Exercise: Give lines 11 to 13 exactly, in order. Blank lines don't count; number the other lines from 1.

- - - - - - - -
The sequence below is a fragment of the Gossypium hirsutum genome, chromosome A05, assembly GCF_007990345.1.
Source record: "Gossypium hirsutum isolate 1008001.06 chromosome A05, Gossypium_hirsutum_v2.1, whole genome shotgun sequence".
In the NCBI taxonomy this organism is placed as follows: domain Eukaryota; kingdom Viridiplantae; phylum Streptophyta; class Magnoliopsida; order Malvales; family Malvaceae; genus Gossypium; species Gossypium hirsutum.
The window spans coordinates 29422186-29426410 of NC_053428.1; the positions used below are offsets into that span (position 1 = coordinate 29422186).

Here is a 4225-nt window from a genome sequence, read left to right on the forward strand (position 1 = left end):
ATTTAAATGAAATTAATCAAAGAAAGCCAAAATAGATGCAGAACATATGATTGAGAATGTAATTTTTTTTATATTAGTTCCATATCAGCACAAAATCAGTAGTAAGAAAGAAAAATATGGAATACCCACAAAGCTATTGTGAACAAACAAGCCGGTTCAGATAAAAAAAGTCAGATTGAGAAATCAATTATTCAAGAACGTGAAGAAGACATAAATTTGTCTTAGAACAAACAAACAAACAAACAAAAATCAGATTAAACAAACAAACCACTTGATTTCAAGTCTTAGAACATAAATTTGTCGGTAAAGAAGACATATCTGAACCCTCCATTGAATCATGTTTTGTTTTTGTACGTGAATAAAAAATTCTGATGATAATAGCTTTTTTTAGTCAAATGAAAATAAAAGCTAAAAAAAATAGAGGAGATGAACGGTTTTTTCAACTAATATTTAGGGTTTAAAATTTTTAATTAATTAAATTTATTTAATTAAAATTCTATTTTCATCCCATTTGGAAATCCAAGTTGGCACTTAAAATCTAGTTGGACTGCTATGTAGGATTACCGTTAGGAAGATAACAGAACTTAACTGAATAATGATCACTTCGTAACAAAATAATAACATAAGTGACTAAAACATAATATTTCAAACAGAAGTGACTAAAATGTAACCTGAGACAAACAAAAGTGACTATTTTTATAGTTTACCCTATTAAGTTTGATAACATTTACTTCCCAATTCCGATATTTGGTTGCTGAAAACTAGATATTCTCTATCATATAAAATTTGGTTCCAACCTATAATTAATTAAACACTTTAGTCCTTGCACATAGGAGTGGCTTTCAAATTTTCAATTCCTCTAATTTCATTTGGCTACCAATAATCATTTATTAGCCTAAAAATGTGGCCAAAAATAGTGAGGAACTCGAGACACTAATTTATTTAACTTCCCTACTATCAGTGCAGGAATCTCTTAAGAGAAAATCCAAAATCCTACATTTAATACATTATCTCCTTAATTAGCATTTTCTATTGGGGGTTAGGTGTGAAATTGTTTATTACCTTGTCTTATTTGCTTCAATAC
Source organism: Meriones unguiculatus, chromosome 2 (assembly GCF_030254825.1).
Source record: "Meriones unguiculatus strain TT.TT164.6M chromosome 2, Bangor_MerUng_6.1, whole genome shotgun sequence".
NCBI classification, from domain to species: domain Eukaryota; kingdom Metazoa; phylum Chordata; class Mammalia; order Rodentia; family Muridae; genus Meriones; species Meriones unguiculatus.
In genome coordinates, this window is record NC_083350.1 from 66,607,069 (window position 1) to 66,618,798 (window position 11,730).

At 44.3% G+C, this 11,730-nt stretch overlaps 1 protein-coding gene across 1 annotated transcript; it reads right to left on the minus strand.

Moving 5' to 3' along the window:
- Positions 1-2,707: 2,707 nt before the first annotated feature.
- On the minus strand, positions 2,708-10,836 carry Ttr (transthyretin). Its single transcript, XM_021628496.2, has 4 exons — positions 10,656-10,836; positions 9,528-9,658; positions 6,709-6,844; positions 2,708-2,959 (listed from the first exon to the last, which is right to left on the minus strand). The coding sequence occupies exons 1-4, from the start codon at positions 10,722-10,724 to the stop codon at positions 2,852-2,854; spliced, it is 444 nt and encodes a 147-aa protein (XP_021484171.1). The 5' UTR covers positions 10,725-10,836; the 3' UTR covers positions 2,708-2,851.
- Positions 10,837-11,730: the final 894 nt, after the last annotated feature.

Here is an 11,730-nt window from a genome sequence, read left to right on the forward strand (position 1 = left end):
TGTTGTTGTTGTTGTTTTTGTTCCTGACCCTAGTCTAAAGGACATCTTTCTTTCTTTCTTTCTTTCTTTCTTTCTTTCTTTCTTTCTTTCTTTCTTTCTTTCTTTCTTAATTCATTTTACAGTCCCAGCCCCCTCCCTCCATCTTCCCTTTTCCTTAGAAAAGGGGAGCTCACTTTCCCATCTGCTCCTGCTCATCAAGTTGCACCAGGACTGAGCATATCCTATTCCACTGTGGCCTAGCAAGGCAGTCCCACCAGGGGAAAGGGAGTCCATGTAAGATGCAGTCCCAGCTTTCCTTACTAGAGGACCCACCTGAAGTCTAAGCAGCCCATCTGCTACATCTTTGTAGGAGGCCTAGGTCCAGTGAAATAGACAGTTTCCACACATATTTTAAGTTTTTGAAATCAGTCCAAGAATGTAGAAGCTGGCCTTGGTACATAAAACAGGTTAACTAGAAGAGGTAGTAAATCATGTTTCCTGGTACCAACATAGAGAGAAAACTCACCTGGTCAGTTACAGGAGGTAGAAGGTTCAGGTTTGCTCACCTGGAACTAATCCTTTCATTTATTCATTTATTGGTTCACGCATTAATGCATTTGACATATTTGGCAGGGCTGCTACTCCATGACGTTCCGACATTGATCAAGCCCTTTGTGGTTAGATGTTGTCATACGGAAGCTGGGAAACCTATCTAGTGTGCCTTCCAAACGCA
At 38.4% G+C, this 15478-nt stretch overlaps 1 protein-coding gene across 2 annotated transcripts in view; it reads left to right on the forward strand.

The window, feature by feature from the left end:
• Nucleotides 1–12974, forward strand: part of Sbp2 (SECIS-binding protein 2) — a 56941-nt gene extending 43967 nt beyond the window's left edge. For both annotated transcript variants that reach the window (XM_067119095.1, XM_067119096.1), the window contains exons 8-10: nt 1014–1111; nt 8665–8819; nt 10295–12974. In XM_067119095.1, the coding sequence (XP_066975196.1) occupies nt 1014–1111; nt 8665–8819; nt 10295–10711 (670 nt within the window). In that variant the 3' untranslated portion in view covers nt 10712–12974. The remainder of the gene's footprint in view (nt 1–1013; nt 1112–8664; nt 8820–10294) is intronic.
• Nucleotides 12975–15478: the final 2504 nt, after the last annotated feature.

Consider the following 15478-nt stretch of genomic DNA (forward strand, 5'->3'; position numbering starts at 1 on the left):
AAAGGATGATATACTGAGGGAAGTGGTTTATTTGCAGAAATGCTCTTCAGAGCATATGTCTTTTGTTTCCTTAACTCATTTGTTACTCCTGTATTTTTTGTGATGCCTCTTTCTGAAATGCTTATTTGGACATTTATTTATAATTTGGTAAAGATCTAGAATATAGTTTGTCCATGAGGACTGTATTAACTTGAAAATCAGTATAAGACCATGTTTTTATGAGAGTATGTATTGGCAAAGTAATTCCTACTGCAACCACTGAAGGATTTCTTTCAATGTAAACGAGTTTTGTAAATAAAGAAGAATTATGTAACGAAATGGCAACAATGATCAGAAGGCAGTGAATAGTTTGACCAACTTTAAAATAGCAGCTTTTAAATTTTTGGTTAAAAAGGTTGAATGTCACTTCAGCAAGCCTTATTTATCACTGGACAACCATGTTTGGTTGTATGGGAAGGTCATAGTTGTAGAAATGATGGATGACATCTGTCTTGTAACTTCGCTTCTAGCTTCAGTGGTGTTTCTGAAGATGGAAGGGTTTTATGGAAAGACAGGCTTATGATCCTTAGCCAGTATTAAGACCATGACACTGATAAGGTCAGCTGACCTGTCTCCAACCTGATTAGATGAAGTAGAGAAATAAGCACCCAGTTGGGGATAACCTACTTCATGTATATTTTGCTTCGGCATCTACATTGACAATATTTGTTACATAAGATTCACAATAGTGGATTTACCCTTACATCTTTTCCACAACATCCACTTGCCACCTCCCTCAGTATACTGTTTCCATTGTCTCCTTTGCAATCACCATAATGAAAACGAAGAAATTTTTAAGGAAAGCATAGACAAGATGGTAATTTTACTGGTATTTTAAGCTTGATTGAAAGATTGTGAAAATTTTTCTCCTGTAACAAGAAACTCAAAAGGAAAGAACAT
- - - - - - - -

At 44.3% G+C, this 11,730-nt stretch overlaps 1 protein-coding gene across 1 annotated transcript; it reads right to left on the minus strand.

Moving 5' to 3' along the window:
- Positions 1-2,707: 2,707 nt before the first annotated feature.